So Mr. Trump, what do we say to our kids now?

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Photo: Jo Fothergill

It is not the choice of words that is disturbing me in the race to nominate the Republican Party frontrunner, but the way Donald Trump is acting to achieve his objectives.

I never really understood the extent of public interest in Donald Trump. As far as I am concerned, he is just a regular person. Being a successful businessman and bragging constantly about it, do not necessarily mean that you are an exceptional individual. Trump is flamboyant and obviously talented for commercialism and promoting his own self, his trademarks and his business projects. But we can say the same thing for billionaires in general. However, as wealthy as he might be, Donald Trump has few things in common with other billionaires like Warren Buffet, Michael Bloomberg, George Lucas or Bill Gates. Trump’s name is not linked to any large-scale charity causes; neither is he devoting his wealth to humanitarian, environmental or similar philanthropic initiatives (AP – August 2015). He obviously appears to be more preoccupied by his own wealth than the wealth of others. He is not an intellectual and his critic of society is a hodgepodge of facile striking phrases prone to dividing instead of uniting, based largely on the idea that the world is a single equation between winners and losers. By far, this is not someone that could be envisioned as the father of the nation; and it is a scary thought to imagine him pulling people together in building a new project of society.

Up until recently, Trump’s name was mainly grabbing the headlines of gossips magazines because of his reality shows, his beauty pageants and his larger than nature real estate projects. But now, Trump is everywhere. For the large crowd of true believers that are following him devoutly, he is nothing else but the messiah that could succeed in making their country great again; like if their country was a third world nation or soon to be one! His followers are not willing to dig further, and consider Trump’s financial successes, his straight shooter manners, and the lack of apparent ties with corporate America, to be sufficient. This kind of failing in requirements from a large portion of white Americans has allowed Trump to surf with style on his own trade mark, without feeling obliged to provide details on how he would do things. Like stand-up comics would do, Trump communicates his ideas with one-liners and sound bites that strike the imagination of people who, obviously, do not have a lot of self-esteem. It is quite astonishing to see; but, I cannot care less because Trump will never be the leader of my country.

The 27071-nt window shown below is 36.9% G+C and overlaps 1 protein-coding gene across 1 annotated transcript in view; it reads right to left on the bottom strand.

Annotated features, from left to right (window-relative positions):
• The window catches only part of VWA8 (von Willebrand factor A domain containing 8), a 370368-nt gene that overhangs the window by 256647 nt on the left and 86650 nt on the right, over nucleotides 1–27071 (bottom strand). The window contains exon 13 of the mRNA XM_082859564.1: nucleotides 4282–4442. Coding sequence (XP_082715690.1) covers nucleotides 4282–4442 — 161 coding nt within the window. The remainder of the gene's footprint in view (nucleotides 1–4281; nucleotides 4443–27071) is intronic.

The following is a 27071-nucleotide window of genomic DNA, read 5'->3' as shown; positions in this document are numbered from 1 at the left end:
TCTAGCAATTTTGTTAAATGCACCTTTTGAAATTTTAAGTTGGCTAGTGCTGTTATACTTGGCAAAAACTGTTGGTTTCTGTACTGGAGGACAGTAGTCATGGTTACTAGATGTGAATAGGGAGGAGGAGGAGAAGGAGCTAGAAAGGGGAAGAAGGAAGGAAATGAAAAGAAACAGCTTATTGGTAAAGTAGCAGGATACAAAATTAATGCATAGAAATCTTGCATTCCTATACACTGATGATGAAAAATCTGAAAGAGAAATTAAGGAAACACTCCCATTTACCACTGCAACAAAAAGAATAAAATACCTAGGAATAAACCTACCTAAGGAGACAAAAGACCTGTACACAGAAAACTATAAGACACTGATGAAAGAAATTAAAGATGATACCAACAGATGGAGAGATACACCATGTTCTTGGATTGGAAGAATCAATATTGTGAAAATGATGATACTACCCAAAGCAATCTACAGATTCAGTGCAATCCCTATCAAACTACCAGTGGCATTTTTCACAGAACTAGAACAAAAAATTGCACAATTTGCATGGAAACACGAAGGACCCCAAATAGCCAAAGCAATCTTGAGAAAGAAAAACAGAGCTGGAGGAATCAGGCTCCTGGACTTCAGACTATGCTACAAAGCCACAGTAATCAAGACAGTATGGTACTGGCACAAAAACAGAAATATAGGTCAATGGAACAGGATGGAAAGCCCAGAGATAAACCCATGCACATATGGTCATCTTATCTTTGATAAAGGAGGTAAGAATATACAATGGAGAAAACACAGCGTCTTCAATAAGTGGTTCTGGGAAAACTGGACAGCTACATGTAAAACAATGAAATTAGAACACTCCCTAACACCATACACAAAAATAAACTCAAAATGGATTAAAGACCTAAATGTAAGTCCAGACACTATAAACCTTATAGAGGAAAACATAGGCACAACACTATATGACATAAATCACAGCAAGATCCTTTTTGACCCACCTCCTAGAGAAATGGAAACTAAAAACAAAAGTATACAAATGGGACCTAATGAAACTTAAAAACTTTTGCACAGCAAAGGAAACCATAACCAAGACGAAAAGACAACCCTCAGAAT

I do have a serious issue though with the campaign of smear that he is pulling out on people, as it might very well change forever the way people do politics here, there and everywhere around the world.

In each of the debates that I have seen so far, Trump has this strange grumpy look on his face. It reminds me of a kid after been denied of ice cream for behaving badly. Trump looks like he is having a bad hair day, and crossfire with him will degenerate rapidly in rude behaviour, interruptions, insults and demeaning comments. Trump is acting like a bully in a school yard and the social medias are salivating.

In large crowd meetings, Trump’s narrative and attitude differ: He says what people want to hear, lining up half-truths and lies with a complete lack of shame, with the purpose of seducing an already smitten audience. Trump is showing the crowd not to be ashamed to say aloud what they would have said before in private. And in sharing their ill-informed simplistic views on the state and the fate of the country, on races and religions, he is elevating those views to the same level as the reasoned opinions articulated by experts, scholars and state leaders. In doing so, Trump is leaving wide-open the door to bigotry, and to the dangerous amalgams that go with it, tearing down one of the most key feelings for any civilized society: respect. He is doing that without any shame, simply to satisfy his own hunger for power. Whether he is elected or not, the damage is done. And I am afraid that in the years to come we will see serious misbehaviour from a lot of people around of the world because of this.

So Mr. Trump, what do we say to our kids now that the damage is done? Do we tell them that, in order to be a winner, you must yell at others, say whatever goes through your mind, insult colleagues, and act as a bully? Do we tell our kids that those who are not in agreement with us are losers? That dissent should not exist? That differences of opinions, of races, of colors, of religions, are notions from the past and should not be tolerated, rather denounced in the public space? I would like Mr Trump to provide us with some guidance here as he appears to have answers to everything so far.

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